H1N1 Flu Advisory Updates
As of this date, 84 cases of flu, H1N1 or otherwise, have been diagnosed at or reported to the Student Health Center. In every instance, the affected students or staff members have self-isolated until they could recover.
The University has a team from various departments monitoring the situation. Any changes or disruptions to University operations will be communicated to the campus community through News Center as new information becomes available.
Feb. 24, 2010
More H1N1 Flu Shots Available
The Student Health Center will offer additional H1N1 flu shots at 2-3 p.m. March 3 and 3-4 p.m. March 4. The shots are for UT Dallas students, faculty and staff members, and University retirees.
The free shots will be available in the Student Health Center (SU 1.606) until the supply is exhausted.
Feb. 5, 2010
Additional H1N1 Flu Shots Available
The Student Health Center will hold additional H1N1 flu shot sessions on Feb. 9 and 10 for UT Dallas students, faculty members and personnel.
The free shots will be available in the Student Health Center (SU 1.606) until the supply is exhausted.
Jan. 27, 2010
Free H1N1 Flu Shots Available to UT Dallas Community
The Student Health Center has received a supply of the H1N1 (swine flu) vaccine. Students, Faculty and Staff at UT Dallas who have not already received it can do so for free. Shots will be given at the Student Health Center (SU 1.606) on a first come-first served basis at the scheduled session times (see chart at right) or until the supply is exhausted.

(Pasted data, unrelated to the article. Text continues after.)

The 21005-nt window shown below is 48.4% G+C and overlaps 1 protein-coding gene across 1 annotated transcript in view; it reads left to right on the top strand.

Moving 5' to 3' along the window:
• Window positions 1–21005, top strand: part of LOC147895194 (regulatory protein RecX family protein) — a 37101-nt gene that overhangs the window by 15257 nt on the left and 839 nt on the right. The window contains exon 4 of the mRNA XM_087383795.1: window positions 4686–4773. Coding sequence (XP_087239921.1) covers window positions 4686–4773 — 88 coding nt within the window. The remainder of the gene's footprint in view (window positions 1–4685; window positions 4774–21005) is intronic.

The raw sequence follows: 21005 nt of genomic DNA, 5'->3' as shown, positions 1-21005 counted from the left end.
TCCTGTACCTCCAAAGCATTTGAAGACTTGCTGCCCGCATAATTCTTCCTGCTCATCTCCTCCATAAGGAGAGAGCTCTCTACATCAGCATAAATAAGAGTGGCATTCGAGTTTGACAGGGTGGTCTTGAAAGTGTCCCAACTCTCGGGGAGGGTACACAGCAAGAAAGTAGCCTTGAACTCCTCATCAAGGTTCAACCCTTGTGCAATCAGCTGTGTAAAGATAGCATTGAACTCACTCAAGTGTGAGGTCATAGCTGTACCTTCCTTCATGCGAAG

Oct. 8, 2009
Office of the Provost Encourages Healthy Practices
The UT Dallas Office of the Provost urges students to take steps to protect themselves and others in the wake of H1N1 pandemic. Students who have symptoms or are exposed to someone who has H1N1 are encouraged not to attend class. Instead, students can contact their instructors and make arrangements to keep up with coursework, including exams, until they can return to class. Instructors are prepared to work with students to ensure that their education continues uninterrupted.
Aug. 28, 2009
H1N1 Flu: Back-to-School Precautions
With the start of the new academic year, health officials are warning college students that they are a high-risk group for contracting the H1N1 Flu virus.
“Unlike seasonal flu, H1N1 did not go dormant through the summer months and is still highly contagious,” said Beverly Ballard, director of Health Services at the Student Health Center.
The Centers for Disease Control (CDC) have issued new precautions for preventing the spread of this new strain of flu on campus:
- Anybody with a flu-like illness needs to remain home until 24 hours after his fever has subsided without the use of fever-reducing medications.
- Isolate from others and refrain from attending classes and limit interactions with other people except to seek medical care, for at least 24 hours after being symptom-free without the use of fever-reducing medicines. Wear a mask if you must leave your on-campus room or home for medical care.
- If possible, residential students with flu-like illness who live relatively close to the campus should return to their parents’ homes to keep from infecting others. If possible, travel by private car or taxi and avoid the use of public transportation.
Ballard said that the H1N1 flu requires bed rest and plenty of fluids.
“We’re asking anybody who has flu-like symptoms to self-isolate. Students who fall ill should notify their professors that they will be missing class,” said Ballard.